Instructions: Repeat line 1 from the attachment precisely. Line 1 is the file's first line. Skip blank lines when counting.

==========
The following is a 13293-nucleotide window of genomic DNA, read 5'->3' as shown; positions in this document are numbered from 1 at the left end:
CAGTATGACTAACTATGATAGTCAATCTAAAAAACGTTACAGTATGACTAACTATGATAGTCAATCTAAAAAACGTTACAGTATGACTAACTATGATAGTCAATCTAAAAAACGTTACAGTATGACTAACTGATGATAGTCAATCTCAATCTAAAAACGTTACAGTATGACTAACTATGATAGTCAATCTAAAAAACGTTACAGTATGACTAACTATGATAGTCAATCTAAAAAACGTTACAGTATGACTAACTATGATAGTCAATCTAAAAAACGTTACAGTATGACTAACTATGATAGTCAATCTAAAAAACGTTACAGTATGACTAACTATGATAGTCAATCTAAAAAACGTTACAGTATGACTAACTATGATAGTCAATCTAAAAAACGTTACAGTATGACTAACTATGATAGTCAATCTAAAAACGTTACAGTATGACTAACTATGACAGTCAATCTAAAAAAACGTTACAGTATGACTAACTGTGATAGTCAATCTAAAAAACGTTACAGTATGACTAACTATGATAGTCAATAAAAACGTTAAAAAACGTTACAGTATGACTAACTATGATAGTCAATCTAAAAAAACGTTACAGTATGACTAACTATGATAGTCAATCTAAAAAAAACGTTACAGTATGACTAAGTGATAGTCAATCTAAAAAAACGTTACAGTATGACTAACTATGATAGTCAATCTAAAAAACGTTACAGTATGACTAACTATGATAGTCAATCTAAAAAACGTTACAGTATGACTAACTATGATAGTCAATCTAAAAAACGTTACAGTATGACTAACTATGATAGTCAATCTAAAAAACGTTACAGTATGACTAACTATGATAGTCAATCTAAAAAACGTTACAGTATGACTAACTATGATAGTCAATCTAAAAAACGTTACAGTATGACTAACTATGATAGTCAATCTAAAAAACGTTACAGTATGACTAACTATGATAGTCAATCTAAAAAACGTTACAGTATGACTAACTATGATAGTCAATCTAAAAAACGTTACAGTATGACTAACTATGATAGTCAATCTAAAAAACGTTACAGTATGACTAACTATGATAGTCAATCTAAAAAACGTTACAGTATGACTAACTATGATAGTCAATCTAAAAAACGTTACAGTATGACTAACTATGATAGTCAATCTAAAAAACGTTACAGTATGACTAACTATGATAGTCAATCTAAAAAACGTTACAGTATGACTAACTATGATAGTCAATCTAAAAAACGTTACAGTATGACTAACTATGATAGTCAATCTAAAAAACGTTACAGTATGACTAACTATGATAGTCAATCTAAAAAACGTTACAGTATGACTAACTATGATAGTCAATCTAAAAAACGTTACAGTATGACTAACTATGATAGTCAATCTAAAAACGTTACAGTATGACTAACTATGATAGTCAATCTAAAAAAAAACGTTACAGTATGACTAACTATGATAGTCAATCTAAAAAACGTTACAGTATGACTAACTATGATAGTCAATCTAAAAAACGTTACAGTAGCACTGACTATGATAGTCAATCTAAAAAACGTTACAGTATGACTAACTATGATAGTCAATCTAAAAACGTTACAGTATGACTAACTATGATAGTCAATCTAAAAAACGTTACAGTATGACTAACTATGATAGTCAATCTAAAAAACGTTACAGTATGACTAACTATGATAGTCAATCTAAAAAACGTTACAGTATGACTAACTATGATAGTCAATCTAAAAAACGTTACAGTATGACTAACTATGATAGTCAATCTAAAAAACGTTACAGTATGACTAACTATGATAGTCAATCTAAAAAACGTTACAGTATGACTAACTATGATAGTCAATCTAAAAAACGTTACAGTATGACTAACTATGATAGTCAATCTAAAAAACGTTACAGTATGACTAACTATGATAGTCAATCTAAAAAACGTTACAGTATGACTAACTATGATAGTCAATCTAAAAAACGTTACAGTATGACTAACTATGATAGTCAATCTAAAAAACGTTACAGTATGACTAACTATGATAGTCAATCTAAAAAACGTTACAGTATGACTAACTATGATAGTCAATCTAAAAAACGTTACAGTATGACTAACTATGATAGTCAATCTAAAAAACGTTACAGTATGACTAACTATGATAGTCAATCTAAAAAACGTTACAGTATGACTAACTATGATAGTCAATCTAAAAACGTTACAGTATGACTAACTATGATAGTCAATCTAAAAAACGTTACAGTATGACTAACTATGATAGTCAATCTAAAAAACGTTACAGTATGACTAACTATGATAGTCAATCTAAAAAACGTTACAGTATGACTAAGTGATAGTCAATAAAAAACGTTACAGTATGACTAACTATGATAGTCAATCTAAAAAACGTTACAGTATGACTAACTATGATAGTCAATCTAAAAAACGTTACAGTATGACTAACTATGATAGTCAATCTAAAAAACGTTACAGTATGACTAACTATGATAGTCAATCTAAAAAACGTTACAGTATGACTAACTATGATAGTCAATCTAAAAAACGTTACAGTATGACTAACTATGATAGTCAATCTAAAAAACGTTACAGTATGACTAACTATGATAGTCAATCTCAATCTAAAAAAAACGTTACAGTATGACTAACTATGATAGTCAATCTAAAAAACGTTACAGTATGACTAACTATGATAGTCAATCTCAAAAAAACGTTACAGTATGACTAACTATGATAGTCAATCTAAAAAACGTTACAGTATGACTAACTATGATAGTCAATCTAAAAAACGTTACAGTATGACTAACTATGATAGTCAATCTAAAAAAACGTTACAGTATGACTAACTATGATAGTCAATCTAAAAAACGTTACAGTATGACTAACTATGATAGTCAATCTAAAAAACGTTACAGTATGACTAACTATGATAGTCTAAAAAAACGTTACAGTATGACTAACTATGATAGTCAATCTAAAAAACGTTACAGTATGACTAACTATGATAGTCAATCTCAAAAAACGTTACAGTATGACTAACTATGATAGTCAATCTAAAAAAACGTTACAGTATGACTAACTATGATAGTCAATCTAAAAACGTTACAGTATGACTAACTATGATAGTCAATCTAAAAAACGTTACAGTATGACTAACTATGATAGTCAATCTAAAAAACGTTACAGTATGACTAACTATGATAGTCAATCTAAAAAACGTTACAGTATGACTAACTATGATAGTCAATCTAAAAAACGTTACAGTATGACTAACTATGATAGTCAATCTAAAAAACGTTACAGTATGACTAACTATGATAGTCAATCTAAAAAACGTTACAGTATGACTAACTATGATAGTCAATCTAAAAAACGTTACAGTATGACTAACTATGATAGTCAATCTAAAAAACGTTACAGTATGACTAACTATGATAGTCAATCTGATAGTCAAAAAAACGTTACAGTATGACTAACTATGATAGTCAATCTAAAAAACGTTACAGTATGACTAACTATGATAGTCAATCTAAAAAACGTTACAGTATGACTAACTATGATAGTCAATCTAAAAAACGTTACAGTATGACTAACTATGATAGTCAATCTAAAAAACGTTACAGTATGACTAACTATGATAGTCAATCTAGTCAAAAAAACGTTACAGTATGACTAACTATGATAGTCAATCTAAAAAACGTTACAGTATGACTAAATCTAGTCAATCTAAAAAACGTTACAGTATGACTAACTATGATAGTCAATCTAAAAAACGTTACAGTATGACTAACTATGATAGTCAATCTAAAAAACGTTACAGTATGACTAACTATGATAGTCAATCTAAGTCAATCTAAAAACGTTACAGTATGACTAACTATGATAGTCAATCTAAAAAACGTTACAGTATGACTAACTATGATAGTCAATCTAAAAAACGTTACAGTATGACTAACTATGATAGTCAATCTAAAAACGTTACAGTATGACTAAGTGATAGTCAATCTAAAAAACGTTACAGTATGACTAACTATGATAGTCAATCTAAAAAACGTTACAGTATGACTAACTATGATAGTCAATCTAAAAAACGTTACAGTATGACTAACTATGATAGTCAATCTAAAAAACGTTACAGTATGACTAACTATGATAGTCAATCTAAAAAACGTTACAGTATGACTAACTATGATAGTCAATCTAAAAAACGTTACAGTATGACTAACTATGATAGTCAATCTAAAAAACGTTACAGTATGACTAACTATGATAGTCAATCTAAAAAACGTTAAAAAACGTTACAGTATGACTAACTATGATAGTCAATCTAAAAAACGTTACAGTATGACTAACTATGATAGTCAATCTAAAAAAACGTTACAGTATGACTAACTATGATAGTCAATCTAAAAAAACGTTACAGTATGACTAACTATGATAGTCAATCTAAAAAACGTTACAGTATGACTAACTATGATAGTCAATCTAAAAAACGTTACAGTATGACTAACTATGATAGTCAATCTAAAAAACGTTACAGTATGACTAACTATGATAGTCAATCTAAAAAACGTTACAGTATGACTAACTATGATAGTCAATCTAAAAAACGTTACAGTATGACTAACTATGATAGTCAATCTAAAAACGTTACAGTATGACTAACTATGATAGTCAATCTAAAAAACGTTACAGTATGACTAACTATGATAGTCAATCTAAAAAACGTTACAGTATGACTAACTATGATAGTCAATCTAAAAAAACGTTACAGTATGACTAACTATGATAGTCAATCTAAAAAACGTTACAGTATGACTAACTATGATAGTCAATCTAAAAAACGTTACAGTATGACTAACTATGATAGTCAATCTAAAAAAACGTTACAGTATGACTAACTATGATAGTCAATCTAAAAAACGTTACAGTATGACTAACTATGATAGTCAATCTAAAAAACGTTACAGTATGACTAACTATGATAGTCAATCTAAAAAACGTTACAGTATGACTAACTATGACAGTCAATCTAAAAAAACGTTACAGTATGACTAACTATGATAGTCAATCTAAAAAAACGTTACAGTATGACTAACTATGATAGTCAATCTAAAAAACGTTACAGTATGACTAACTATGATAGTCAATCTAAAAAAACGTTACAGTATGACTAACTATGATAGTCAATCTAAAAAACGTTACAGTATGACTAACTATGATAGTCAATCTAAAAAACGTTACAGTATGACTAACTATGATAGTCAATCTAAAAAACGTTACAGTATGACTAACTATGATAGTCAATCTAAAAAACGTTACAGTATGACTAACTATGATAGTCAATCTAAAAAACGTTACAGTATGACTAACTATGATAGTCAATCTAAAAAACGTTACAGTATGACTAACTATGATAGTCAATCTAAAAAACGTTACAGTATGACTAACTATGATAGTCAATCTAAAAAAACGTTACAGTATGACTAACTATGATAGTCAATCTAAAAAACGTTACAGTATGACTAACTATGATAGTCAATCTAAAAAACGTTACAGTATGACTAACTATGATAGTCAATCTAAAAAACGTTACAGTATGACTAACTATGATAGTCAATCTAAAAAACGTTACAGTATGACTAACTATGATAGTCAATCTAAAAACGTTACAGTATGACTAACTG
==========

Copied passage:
The following is a 13293-nucleotide window of genomic DNA, read 5'->3' as shown; positions in this document are numbered from 1 at the left end: